Economy

What Was Missing From The Democrats’ Debate On Paid Family Leave

CREDIT: AP Photo/John Locher

Democratic presidential candidates Bernie Sanders and Hillary Clinton at the first Democratic debate

Paid family leave was a big topic of discussion at the first Democratic presidential debate on Tuesday evening. But while all the candidates who were asked about the issue support a mandated family leave policy, they failed to mention the vital need to make sure new fathers have access to and take paid time off when their children arrive.

All three candidates who got a chance to speak — Hillary Clinton, Bernie Sanders, and Martin O’Malley — offered strong support for a nationwide paid family leave program.

“I remember as a young mother, you know, having a baby wake up who was sick and I’m supposed to be in court, because I was practicing law,” Clinton said. “I know what it’s like. And I think we need to recognize the incredible challenges that so many parents face, particularly working moms.”

Sanders agreed. “Every other major country on Earth, every one, including some small countries, say that when a mother has a baby, she should stay home with that baby,” he said. “We are the only major country. That is an international embarrassment that we do not provide family — paid family and medical leave.”

And O’Malley pointed out that he oversaw an expansion of paid leave while governor of Maryland. “The genius of our nation is that we find ways in every generation to include more of our people more fully in the economic life of our country, and we need to do that for our families, and especially so that women aren’t penalized in having to drop out of the workforce,” he said. “My wife, Katie, is here with our four kids. And, man, that was a juggle when we had little kids and — and keeping jobs and moving forwards. We would be a stronger nation economically if we had paid family leave.”

American mothers do need paid family leave. Without it, 40 percent of first-time mothers are forced to take unpaid leave, including a quarter who either quit or are fired when their babies arrive. Women who take paid leave, on the other hand, are more likely to return to the same jobs and to end up with raises afterward.

But paid family leave doesn’t work unless it is also made available to fathers. Encouraging fathers to take time off prevents reinforcing the idea that women are the ones who interrupt their careers to care for children. In Denmark, for example, parents are guaranteed up to a year of paid leave, but just two weeks are set aside for fathers. While some of the leave is shareable, men rarely take much of it, given that they make more money thanks to the gender wage gap. Because women end up taking most of the leave time, employers have a disincentive to hire young women who might become pregnant over a man who isn’t as likely to take that much time off. Meanwhile, women end up much more likely to work part-time because they are the ones who interrupt their careers to spend time with their children.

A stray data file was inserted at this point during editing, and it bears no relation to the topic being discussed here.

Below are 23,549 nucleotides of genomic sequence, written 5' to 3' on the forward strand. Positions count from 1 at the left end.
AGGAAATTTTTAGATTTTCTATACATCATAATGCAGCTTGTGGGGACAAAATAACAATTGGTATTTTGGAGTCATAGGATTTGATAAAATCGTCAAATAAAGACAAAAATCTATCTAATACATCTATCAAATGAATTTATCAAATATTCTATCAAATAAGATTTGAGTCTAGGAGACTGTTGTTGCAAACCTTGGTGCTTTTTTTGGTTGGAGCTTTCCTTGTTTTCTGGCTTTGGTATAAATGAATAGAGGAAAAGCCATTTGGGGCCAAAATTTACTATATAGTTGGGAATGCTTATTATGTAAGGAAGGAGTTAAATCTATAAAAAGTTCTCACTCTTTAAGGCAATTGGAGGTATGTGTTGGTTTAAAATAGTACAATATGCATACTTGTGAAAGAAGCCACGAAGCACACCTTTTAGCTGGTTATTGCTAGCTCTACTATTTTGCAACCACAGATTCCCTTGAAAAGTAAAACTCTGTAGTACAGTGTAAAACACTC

But countries that have strong paternity leave policies find the opposite to be true. Before Quebec implemented a “daddy quota” in its paid leave policy, where five weeks of the leave a family is given can only be taken by fathers, household duties were mostly taken care of by women. After the quota went into effect, though, fathers significantly increased how much time they spent on unpaid household work and mothers spent more time in paid employment, even seeing an increase in their incomes. In Sweden, mothers’ incomes rise 7 percent for every month of leave their husbands take. Other cross-country studies have found that in countries with generous paternity leave benefits that fathers actually take, the men end up doing much more child care.

The same has been found to be true in the U.S. Fathers who take two or more weeks off after the birth of their children end up more involved in their direct care later on and they also end up being more committed and competent fathers during the rest of their children’s lives. Their involvement in raising children helps relieve some of the burden from women and give them more time to devote to paid work.

Few American men get access to paid leave today. But the evidence is also clear that if they get it, they are likely to take it.

It’s notable that the issue of paid leave had such prominence in the presidential debate. As Sanders pointed out, the U.S. is a real outlier when it comes to paid leave. It is one of just three countries in the world not to guarantee paid maternity leave, while 70 others also guarantee paid paternity leave. But the issue of paid leave has mostly flown under the radar for decades. Many were even opposed to guaranteeing unpaid leave with the Family and Medical Leave Act (FMLA) in the 1980s, when it was first being debated, claiming it was akin to communism and would bring down the capitalist system. Rep. John Boehner (R-OH) called the FMLA “another example of yuppie empowerment.”

Work/family issues like paid leave and child care were absent in presidential debates during the Bush years. But they reappeared in 2007, when Clinton and Obama debated paid leave and universal preschool. And they have now become mainstream among the Democratic party, with a bill introduced multiple times that would create a national paid family leave program and President Obama calling for its passage.

It’s gained so much traction that Republican presidential candidate Marco Rubio has released his own paid leave plan, while other Republican contenders have been forced to respond to the issue.